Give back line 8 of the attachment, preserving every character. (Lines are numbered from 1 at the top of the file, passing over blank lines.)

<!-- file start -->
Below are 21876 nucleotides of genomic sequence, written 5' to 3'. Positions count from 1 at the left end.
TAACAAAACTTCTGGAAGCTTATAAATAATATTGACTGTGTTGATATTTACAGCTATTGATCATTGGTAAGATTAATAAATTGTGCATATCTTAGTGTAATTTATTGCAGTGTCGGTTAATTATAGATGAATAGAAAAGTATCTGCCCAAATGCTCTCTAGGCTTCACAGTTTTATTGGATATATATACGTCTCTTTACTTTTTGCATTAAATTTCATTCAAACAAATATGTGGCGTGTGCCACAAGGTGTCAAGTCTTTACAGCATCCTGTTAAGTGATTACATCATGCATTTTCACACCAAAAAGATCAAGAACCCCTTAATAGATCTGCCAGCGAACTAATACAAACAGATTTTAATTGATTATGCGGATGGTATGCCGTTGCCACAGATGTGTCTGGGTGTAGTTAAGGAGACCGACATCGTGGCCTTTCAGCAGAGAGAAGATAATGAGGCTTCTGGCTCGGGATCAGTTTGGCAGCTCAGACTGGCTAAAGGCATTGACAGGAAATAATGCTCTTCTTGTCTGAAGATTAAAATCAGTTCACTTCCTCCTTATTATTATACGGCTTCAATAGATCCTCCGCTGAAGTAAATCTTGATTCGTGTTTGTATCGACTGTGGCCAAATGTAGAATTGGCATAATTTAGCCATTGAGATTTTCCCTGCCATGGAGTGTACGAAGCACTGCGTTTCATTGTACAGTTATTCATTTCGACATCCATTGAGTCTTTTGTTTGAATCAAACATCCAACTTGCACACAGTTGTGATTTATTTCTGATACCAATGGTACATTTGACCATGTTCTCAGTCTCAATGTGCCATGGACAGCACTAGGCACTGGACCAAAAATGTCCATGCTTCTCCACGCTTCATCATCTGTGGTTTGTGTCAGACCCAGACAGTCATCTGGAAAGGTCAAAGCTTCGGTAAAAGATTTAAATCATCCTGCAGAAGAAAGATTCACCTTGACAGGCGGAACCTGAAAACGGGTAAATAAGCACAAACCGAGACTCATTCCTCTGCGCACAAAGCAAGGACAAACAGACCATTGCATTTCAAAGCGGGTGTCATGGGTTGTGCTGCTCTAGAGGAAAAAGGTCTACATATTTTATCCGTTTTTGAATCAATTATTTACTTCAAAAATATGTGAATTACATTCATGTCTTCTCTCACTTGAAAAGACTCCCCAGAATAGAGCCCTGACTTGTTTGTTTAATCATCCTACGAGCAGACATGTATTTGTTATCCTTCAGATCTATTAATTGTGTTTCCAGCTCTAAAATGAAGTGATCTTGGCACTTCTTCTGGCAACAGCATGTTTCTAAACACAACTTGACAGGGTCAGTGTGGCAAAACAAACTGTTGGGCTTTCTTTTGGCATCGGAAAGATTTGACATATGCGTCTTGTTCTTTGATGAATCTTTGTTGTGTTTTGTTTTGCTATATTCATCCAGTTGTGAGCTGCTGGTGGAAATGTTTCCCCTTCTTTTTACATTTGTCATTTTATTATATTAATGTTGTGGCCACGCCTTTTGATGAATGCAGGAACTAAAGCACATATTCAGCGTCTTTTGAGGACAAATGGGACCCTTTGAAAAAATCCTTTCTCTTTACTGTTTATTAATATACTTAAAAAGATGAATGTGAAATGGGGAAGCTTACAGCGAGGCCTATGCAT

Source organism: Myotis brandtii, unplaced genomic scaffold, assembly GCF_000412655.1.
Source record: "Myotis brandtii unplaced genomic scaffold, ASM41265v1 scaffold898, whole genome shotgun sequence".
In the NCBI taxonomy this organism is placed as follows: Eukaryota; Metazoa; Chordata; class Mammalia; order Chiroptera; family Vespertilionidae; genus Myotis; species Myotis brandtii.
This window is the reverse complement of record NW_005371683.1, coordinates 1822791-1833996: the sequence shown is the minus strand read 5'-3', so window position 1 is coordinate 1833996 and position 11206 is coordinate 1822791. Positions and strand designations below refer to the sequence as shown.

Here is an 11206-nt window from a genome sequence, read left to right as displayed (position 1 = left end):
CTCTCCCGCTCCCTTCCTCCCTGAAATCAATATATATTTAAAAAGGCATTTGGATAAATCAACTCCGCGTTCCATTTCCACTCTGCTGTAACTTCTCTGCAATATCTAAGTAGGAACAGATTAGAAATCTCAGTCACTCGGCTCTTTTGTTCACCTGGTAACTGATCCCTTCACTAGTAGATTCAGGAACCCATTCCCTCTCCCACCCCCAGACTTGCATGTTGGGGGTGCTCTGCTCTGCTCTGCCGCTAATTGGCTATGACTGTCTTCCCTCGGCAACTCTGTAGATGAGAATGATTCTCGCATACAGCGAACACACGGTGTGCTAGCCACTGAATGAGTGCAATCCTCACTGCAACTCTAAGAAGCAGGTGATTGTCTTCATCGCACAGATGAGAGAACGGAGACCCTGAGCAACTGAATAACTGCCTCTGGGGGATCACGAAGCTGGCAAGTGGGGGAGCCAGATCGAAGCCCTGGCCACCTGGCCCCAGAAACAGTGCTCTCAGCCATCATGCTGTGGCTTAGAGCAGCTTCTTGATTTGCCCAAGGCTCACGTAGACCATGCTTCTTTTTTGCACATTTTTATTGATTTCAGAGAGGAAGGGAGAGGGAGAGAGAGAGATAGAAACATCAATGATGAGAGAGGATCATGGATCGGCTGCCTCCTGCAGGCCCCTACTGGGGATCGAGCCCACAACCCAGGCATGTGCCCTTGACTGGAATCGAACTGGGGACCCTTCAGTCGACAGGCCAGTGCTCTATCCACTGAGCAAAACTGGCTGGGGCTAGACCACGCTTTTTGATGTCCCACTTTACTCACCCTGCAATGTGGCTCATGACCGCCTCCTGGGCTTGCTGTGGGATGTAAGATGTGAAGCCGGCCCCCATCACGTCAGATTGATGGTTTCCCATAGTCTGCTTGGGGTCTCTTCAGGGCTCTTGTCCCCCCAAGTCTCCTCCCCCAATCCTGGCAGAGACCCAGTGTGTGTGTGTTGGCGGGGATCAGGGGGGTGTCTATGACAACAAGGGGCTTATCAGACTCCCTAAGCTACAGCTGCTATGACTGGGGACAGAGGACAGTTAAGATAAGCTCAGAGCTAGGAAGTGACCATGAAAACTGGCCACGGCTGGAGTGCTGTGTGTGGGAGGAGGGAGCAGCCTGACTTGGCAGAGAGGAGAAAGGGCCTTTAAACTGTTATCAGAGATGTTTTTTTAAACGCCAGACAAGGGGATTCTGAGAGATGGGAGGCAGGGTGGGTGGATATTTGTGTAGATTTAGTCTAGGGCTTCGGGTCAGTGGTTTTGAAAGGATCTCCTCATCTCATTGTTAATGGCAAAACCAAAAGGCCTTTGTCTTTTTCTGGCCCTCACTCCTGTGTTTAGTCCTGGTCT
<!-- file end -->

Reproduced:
CTCTCCCGCTCCCTTCCTCCCTGAAATCAATATATATTTAAAAAGGCATTTGGATAAATCAACTCCGCGTTCCATTTCCACTCTGCTGTAACTTCTCTGCAATATCTAAGTAGGAACAGATTAGAAATCTCAGTCACTCGGCTCTTTTGTTCACCTGGTAACTGATCCCTTCACTAGTAGATTCAGGAACCCATTCCCTCTCCCACCCCCAGACTTGCATGTTGGGGGTGCTCTGCTCTGCTCTGCCGCTAATTGGCTATGACTGTCTTCCCTCGGCAACTCTGTAGATGAGAATGATTCTCGCATACAGCGAACACACGGTGTGCTAGCCACTGAATGAGTGCAATCCTCACTGCAACTCTAAGAAGCAGGTGATTGTCTTCATCGCACAGATGAGAGAACGGAGACCCTGAGCAACTGAATAACTGCCTCTGGGGGATCACGAAGCTGGCAAGTGGGGGAGCCAGATCGAAGCCCTGGCCACCTGGCCCCAGAAACAGTGCTCTCAGCCATCATGCTGTGGCTTAGAGCAGCTTCTTGATTTGCCCAAGGCTCACGTAGACCATGCTTCTTTTTTGCACATTTTTATTGATTTCAGAGAGGAAGGGAGAGGGAGAGAGAGAGATAGAAACATCAATGATGAGAGAGGATCATGGATCGGCTGCCTCCTGCAGGCCCCTACTGGGGATCGAGCCCACAACCCAGGCATGTGCCCTTGACTGGAATCGAACTGGGGACCCTTCAGTCGACAGGCCAGTGCTCTATCCACTGAGCAAAACTGGCTGGGGCTAGACCACGCTTTTTGATGTCCCACTTTACTCACCCTGCAATGTGGCTCATGACCGCCTCCTGGGCTTGCTGTGGGATGTAAGATGTGAAGCCGGCCCCCATCACGTCAGATTGATGGTTTCCCATAGTCTGCTTGGGGTCTCTTCAGGGCTCTTGTCCCCCCAAGTCTCCTCCCCCAATCCTGGCAGAGACCCAGTGTGTGTGTGTTGGCGGGGATCAGGGGGGTGTCTATGACAACAAGGGGCTTATCAGACTCCCTAAGCTACAGCTGCTATGACTGGGGACAGAGGACAGTTAAGATAAGCTCAGAGCTAGGAAGTGACCATGAAAACTGGCCACGGCTGGAGTGCTGTGTGTGGGAGGAGGGAGCAGCCTGACTTGGCAGAGAGGAGAAAGGGCCTTTAAACTGTTATCAGAGATGTTTTTTTAAACGCCAGACAAGGGGATTCTGAGAGATGGGAGGCAGGGTGGGTGGATATTTGTGTAGATTTAGTCTAGGGCTTCGGGTCAGTGGTTTTGAAAGGATCTCCTCATCTCATTGTTAATGGCAAAACCAAAAGGCCTTTGTCTTTTTCTGGCCCTCACTCCTGTGTTTAGTCCTGGTCT